> > > --Are type hierarchies supported?
> >
> > The Third Manifesto has its own inheritance model, which I won't
> > be
> > able to explain here. You would really have to buy the book.
> I know, I guess I'm asking if you are planning on implementing type
> hierarchies and if so how.

That is a whole section in the Third Manifesto. If you do not have
access to a copy of it I can try and make a summary, but it is a big issue.

The shortest answer is that Tutorial D should support hierarchies,
but in its own terms. Then there's an open issue about mapping this to host
OO languages if need be.

> > Perhaps you have in mind the SQL definition of domain. AFAIU, a
> > SQL
> > domain is just a named SQL simple type definition, not a domain as
> > defined
> > in theory.
> You have to start somewhere, firebird implements something
> similar to sql
> domains. I don't think you are constrained from joining
> different domains
> that happen to have compatible base data types.

I think this should be indeed possible, but thru explicit or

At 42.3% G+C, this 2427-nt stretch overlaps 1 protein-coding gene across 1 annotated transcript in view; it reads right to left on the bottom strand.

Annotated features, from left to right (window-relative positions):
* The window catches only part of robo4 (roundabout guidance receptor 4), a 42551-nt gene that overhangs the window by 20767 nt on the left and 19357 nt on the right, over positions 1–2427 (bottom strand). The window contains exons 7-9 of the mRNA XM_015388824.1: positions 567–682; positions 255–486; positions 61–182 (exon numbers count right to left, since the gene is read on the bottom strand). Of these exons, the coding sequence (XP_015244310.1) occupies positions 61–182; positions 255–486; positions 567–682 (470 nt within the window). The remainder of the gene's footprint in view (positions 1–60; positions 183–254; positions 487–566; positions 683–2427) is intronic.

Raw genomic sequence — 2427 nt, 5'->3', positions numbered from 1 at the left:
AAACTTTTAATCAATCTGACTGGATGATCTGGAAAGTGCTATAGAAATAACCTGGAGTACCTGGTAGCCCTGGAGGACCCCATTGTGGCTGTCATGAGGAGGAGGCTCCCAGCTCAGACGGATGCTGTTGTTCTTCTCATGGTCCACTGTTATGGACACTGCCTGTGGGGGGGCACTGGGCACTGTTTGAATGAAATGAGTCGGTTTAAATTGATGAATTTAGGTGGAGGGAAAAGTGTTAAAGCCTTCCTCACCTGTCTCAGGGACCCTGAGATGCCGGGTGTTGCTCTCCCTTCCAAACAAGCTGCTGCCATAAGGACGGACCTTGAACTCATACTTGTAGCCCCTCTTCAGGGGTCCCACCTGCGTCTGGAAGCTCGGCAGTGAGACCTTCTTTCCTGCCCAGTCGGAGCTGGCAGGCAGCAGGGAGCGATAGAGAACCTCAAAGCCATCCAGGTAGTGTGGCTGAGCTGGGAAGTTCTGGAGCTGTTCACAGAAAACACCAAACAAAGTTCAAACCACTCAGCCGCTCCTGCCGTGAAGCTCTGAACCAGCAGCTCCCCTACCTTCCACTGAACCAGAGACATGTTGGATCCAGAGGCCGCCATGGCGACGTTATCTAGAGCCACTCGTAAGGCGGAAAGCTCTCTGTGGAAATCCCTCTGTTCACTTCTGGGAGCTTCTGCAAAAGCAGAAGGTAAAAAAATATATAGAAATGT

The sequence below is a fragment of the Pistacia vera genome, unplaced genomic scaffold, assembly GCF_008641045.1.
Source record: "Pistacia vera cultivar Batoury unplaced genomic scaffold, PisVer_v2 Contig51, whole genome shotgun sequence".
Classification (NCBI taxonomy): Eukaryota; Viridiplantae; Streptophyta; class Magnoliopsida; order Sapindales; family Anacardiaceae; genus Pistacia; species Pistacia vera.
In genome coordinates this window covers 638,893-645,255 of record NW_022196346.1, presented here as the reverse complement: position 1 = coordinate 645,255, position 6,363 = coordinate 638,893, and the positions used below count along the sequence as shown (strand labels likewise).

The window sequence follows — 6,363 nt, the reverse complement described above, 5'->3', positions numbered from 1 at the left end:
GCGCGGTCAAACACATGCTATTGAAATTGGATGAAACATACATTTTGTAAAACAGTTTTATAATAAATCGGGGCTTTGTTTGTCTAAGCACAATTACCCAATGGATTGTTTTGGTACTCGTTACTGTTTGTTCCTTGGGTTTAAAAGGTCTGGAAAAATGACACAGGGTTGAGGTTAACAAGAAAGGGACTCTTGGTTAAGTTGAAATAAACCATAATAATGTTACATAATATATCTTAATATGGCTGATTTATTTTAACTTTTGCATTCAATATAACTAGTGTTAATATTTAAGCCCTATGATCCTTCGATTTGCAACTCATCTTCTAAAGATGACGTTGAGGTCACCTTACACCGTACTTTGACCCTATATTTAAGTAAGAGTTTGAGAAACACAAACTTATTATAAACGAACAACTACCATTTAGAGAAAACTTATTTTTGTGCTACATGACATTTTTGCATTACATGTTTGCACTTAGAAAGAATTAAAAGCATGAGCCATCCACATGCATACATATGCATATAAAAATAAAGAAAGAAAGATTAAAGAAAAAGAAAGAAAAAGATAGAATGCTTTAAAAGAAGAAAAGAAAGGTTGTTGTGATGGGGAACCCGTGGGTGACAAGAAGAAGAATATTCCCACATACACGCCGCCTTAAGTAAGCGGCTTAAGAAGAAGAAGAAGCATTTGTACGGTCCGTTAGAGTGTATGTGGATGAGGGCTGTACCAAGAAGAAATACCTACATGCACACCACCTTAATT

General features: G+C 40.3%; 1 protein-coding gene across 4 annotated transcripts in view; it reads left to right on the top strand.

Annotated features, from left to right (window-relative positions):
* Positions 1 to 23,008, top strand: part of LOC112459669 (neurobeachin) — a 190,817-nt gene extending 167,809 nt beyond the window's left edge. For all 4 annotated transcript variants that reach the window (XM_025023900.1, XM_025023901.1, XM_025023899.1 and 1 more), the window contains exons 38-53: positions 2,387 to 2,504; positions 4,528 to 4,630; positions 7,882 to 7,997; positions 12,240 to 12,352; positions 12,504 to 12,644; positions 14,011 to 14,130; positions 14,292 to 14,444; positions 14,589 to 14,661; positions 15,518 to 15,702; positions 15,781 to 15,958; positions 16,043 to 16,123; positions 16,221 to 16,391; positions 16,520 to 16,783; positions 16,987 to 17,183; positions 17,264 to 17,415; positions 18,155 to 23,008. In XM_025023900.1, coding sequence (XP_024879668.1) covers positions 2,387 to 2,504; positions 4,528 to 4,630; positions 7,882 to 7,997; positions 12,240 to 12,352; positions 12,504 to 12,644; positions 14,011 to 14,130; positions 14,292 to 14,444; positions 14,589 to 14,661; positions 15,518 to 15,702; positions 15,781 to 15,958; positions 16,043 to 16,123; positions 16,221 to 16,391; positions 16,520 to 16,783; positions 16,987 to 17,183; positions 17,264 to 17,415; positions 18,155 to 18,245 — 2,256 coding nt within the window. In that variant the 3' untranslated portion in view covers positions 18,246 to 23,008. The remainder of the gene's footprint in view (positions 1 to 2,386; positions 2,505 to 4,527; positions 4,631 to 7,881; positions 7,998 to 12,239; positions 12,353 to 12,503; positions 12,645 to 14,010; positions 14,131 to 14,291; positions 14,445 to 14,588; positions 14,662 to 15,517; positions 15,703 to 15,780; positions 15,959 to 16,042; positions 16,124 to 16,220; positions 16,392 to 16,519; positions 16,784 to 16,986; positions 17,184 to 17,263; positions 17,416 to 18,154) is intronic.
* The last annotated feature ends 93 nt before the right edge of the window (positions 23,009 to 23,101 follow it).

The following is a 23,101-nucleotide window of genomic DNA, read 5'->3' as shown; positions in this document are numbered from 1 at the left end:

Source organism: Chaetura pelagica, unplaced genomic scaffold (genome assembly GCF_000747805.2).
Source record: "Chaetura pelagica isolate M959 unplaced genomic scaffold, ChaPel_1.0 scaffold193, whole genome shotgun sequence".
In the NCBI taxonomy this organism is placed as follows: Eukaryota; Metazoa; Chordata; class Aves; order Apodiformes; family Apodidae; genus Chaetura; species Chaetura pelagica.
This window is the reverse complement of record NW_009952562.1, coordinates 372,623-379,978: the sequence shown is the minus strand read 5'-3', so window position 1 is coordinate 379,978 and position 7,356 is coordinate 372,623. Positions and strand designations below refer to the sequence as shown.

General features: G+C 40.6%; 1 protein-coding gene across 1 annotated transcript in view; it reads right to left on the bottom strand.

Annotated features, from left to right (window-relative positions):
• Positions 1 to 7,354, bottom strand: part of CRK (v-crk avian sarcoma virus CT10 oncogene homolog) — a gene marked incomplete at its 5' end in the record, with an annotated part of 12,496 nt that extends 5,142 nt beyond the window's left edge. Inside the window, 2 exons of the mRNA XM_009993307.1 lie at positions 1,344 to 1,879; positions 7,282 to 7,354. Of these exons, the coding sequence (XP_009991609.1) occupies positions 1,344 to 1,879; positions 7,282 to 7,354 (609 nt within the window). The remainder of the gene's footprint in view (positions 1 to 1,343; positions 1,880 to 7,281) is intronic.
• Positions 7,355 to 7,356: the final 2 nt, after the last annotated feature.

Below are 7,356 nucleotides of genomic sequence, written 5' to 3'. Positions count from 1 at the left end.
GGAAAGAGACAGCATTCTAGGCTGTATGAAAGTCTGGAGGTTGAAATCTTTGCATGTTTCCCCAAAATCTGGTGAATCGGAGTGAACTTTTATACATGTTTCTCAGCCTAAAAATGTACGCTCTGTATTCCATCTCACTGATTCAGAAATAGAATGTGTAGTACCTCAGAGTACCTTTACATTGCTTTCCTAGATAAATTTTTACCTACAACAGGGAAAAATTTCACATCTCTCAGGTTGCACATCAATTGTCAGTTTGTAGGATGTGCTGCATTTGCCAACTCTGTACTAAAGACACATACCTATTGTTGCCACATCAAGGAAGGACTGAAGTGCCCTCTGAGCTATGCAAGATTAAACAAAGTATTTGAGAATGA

implicit type casting.

While firebird support for SQL domains could be seen as a starting
point for proper (in the Mathematical sense) domains, probably we should
keep it clear in our minds that they are quite different concepts.

> constant or even bounded. So it is simplest to say, OK, we store all
> objects as blobs, and we keep track of id, actual type,
> hashcode, and maybe
> length. blob basically means .... blob as in "the blob that ate
> cincinatti", we don't know anything about what is inside.
> This corresponds
> pretty well with Date's idea of an object.

I think so. We should just care to only allow operations as defined
by your "actual type". Obviously the user can have a more direct access to
any posrep of the type.

For the definition of operators, including the posrep ones, each
domain should have operators to expose the actual, implementation-defined
representation of the scalar values. AFAIU this would expose the binary
data in the BLOB.

> Look at the IBPhoenix site, they have the most old docs, and
> I think info
> on both of these.

I will.

> > Do you think BLR can be extended enough for Tutorial D support